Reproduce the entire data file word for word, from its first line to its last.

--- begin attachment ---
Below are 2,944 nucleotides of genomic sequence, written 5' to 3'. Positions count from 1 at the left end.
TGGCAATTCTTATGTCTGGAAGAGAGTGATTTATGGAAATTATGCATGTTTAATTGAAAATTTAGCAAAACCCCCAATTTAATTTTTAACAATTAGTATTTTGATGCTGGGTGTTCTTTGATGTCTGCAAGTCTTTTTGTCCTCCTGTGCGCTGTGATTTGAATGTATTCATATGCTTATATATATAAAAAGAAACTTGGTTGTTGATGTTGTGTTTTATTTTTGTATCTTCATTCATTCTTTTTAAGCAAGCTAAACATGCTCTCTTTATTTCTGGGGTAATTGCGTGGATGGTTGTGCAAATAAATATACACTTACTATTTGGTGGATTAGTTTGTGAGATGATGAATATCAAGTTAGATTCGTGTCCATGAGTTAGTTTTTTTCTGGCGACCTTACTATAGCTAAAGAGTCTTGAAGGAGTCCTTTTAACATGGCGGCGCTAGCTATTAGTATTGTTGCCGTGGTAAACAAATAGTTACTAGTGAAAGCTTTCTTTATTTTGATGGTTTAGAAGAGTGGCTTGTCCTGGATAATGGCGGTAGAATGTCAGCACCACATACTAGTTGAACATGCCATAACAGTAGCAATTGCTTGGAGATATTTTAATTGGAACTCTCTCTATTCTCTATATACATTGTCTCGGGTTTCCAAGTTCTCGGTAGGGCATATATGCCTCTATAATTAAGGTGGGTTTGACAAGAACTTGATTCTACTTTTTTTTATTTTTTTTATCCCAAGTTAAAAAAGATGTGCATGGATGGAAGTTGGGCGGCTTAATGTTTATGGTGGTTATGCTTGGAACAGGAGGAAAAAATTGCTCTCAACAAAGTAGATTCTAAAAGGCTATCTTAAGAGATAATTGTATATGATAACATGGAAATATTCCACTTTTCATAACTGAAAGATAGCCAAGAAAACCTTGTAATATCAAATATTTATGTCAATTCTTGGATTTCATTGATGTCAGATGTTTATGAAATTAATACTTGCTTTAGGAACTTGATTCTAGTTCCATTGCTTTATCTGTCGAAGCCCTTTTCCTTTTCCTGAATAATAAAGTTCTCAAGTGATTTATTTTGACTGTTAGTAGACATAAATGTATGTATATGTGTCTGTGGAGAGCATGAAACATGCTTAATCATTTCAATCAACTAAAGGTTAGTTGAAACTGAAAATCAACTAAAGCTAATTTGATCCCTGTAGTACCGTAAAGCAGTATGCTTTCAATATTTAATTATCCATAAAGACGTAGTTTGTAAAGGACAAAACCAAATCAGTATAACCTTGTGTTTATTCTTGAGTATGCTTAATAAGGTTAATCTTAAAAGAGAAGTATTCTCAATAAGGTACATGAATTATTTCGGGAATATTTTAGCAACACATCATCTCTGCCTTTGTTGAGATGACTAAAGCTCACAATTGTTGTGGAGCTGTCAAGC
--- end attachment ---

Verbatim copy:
Below are 2,944 nucleotides of genomic sequence, written 5' to 3'. Positions count from 1 at the left end.
TGGCAATTCTTATGTCTGGAAGAGAGTGATTTATGGAAATTATGCATGTTTAATTGAAAATTTAGCAAAACCCCCAATTTAATTTTTAACAATTAGTATTTTGATGCTGGGTGTTCTTTGATGTCTGCAAGTCTTTTTGTCCTCCTGTGCGCTGTGATTTGAATGTATTCATATGCTTATATATATAAAAAGAAACTTGGTTGTTGATGTTGTGTTTTATTTTTGTATCTTCATTCATTCTTTTTAAGCAAGCTAAACATGCTCTCTTTATTTCTGGGGTAATTGCGTGGATGGTTGTGCAAATAAATATACACTTACTATTTGGTGGATTAGTTTGTGAGATGATGAATATCAAGTTAGATTCGTGTCCATGAGTTAGTTTTTTTCTGGCGACCTTACTATAGCTAAAGAGTCTTGAAGGAGTCCTTTTAACATGGCGGCGCTAGCTATTAGTATTGTTGCCGTGGTAAACAAATAGTTACTAGTGAAAGCTTTCTTTATTTTGATGGTTTAGAAGAGTGGCTTGTCCTGGATAATGGCGGTAGAATGTCAGCACCACATACTAGTTGAACATGCCATAACAGTAGCAATTGCTTGGAGATATTTTAATTGGAACTCTCTCTATTCTCTATATACATTGTCTCGGGTTTCCAAGTTCTCGGTAGGGCATATATGCCTCTATAATTAAGGTGGGTTTGACAAGAACTTGATTCTACTTTTTTTTATTTTTTTTATCCCAAGTTAAAAAAGATGTGCATGGATGGAAGTTGGGCGGCTTAATGTTTATGGTGGTTATGCTTGGAACAGGAGGAAAAAATTGCTCTCAACAAAGTAGATTCTAAAAGGCTATCTTAAGAGATAATTGTATATGATAACATGGAAATATTCCACTTTTCATAACTGAAAGATAGCCAAGAAAACCTTGTAATATCAAATATTTATGTCAATTCTTGGATTTCATTGATGTCAGATGTTTATGAAATTAATACTTGCTTTAGGAACTTGATTCTAGTTCCATTGCTTTATCTGTCGAAGCCCTTTTCCTTTTCCTGAATAATAAAGTTCTCAAGTGATTTATTTTGACTGTTAGTAGACATAAATGTATGTATATGTGTCTGTGGAGAGCATGAAACATGCTTAATCATTTCAATCAACTAAAGGTTAGTTGAAACTGAAAATCAACTAAAGCTAATTTGATCCCTGTAGTACCGTAAAGCAGTATGCTTTCAATATTTAATTATCCATAAAGACGTAGTTTGTAAAGGACAAAACCAAATCAGTATAACCTTGTGTTTATTCTTGAGTATGCTTAATAAGGTTAATCTTAAAAGAGAAGTATTCTCAATAAGGTACATGAATTATTTCGGGAATATTTTAGCAACACATCATCTCTGCCTTTGTTGAGATGACTAAAGCTCACAATTGTTGTGGAGCTGTCAAGC